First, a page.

President Donald Trump has given us great judicial nominees throughout his presidency. It has indeed been the best group we have ever seen. The vast majority have a proven track record of being Constitutionalists who are committed to upholding the Constitution and laws as written.
But every once in a while, an exceptional talent comes along that stands out as someone with an extraordinary intellect and understanding of our history and ideals. Judge Justin Walker is such a jurist. He is President Trump’s nominee to the U.S. Court of Appeals for the D.C. Circuit, where Justice Kavanaugh used to serve. He currently serves as a federal district judge in the Western District of Kentucky.
As the nation wrestles with the constitutional limits of the power grab many mayors around the country are enjoying as the result of the coronavirus, Judge Walker stands out as a judge who understands the importance of our religious liberties as guaranteed by the First Amendment to the U.S. Constitution.
Going into Easter weekend, many mayors, including Kentucky’s Greg Fischer, wanted to prohibit Easter services, under threat of law.
On Holy Saturday, the day before Easter, the matter came before Judge Walker. A Church called “On Fire Christian Center” sued to enjoin Mayor Fischer from enforcing an executive order that prohibited them from gathering, even if they observe social distancing and also if they stayed in their cars and did a “drive-in church” service.
Judge Walker saw that for what it was, a great offense to the Constitution. He then proceeded to enter a temporary restraining order enjoining Mayor Fischer and the City of Louisville from enforcing compliance with their prohibition on “drive-in churches.” In doing so, he wrote a magnificent memorandum that showed complete command of the issue and highlighted its importance on our constitutional structure. I commend to you the entire document. Judge Walker did not hold back:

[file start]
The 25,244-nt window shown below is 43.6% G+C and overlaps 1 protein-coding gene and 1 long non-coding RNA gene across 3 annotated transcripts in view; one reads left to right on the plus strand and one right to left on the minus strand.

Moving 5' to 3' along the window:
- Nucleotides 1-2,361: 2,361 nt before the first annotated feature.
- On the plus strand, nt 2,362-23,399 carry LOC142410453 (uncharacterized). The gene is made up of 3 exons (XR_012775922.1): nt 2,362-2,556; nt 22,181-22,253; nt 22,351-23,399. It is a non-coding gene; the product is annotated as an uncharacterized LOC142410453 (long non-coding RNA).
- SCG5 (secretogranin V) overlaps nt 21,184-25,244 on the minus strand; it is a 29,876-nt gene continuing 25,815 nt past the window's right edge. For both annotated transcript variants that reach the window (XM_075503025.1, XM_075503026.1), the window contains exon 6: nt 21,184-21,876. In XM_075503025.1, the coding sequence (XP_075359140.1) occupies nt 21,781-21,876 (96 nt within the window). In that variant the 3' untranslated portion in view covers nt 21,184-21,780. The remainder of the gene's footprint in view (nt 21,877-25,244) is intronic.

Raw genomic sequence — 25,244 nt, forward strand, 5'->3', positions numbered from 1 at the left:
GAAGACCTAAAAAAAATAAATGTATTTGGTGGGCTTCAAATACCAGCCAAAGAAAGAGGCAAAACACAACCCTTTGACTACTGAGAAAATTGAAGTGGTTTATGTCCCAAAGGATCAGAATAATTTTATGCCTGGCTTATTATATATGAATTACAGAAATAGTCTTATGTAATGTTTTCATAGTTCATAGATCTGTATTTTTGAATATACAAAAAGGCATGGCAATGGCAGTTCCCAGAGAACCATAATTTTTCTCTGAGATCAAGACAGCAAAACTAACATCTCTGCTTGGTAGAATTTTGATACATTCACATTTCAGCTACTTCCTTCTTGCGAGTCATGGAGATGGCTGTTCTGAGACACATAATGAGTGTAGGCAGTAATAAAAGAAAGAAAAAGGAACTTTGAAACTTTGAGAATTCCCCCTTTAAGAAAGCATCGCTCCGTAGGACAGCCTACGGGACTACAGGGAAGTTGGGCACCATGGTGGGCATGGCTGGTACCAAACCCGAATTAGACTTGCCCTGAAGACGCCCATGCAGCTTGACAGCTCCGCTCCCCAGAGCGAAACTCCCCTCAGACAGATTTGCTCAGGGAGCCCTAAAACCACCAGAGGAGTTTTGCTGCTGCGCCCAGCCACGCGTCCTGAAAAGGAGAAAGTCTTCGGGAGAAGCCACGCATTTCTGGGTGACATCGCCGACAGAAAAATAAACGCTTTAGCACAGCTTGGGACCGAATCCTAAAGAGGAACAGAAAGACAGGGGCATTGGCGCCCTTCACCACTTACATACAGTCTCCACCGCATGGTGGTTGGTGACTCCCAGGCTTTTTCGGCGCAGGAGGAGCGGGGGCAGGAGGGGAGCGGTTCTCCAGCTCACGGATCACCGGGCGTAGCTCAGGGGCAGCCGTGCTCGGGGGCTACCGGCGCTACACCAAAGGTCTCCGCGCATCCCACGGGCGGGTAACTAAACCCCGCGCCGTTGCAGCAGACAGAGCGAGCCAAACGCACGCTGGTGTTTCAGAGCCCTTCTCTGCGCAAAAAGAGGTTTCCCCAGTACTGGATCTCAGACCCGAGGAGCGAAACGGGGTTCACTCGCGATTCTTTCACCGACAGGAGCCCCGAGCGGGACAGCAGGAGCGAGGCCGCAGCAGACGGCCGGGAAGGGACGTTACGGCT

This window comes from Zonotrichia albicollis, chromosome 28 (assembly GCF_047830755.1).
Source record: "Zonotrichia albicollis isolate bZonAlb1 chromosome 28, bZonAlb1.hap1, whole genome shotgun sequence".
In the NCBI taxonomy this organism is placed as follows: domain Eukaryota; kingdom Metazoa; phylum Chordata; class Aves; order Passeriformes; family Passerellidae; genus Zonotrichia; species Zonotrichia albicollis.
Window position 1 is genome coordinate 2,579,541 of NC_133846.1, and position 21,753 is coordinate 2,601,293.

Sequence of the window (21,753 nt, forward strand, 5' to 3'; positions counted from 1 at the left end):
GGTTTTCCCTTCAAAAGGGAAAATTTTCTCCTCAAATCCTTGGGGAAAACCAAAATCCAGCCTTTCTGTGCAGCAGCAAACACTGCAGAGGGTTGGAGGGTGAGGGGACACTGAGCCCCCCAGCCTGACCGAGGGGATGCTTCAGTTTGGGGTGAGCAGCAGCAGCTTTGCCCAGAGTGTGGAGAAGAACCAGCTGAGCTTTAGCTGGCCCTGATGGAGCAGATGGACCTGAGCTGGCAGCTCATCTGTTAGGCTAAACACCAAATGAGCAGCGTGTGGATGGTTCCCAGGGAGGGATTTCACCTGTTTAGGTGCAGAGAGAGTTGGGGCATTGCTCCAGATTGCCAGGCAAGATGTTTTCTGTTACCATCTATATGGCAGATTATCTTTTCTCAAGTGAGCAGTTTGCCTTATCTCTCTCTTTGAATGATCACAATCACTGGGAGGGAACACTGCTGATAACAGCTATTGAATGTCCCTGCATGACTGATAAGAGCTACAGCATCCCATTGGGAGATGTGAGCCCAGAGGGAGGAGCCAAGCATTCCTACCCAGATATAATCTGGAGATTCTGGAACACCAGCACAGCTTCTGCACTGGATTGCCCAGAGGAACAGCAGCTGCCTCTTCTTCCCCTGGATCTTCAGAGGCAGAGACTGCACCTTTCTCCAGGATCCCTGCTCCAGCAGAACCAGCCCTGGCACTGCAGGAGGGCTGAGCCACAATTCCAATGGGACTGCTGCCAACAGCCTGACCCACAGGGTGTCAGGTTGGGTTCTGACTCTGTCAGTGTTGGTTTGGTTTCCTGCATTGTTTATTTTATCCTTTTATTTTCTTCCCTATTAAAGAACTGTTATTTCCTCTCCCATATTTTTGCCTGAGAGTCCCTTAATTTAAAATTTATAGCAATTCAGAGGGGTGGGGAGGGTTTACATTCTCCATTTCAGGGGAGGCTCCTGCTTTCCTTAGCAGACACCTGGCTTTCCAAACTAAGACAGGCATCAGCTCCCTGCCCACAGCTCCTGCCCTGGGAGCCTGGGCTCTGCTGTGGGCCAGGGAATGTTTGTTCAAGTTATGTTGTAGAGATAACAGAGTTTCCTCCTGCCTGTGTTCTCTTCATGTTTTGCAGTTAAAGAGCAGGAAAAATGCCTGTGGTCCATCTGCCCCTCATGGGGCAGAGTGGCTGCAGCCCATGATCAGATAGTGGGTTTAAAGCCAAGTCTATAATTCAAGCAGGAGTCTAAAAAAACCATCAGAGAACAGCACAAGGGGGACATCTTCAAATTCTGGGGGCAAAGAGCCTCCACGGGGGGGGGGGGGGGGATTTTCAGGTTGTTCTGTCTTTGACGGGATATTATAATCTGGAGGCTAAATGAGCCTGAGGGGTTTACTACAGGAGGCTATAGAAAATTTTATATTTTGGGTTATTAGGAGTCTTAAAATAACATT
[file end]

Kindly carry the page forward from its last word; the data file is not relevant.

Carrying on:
On Holy Thursday, an American mayor criminalized the communal celebration of Easter. That sentence is one that this Court never expected to see outside the pages of a dystopian novel, or perhaps the pages of The Onion. But two days ago, citing the need for social distancing during the current pandemic, Louisville’s Mayor Greg Fischer ordered Christians not to attend Sunday services, even if they remained in their cars to worship – and even though it’s Easter. The Mayor’s decision is stunning. And it is, “beyond all reason,” unconstitutional.
Judge Walker traced the history of religious discrimination that made us the great nation that we are. He wrote, “The Pilgrims were heirs to a long line of persecuted Christians, including some punished with prison or worse for the crime of celebrating Easter – and an even longer line of persecuted peoples of more ancient faiths.”
He explained the importance of religious freedom and the importance of Easter for Christians. He even showed great sensibility by noting that churches owed no explanation of their beliefs to the government.
The Christians of On Fire, however, owe no one an explanation for why they will gather together this Easter Sunday to celebrate what they believe to be a miracle and a mystery. True, they can attempt to explain it. True, they can try to teach. But to the nonbeliever, the Passion of Jesus – the betrayals, the torture, the state-sponsored murder of God’s only Son, and the empty tomb on the third day – makes no sense at all. And even to the believer, or at least to some of them, it can be incomprehensible as well. But for the men and women of On Fire, Christ’s sacrifice isn’t about the logic of this world. Nor is their Easter Sunday celebration. The reason they will be there for each other and their Lord is the reason they believe He was and is there for us. For them, for all believers, “it isn’t a matter of reason; finally, it’s a matter of love.”
Writing this way, Judge Walker displays great respect not only for the Constitution but also for religious communities (for Christians), which is unfortunately so rare with so many today.
That is why we should be ecstatic to see Judge Walker elevated to the D.C. Circuit. Let us pray for him and the attacks he will surely get for speaking boldly in favor of religious liberty.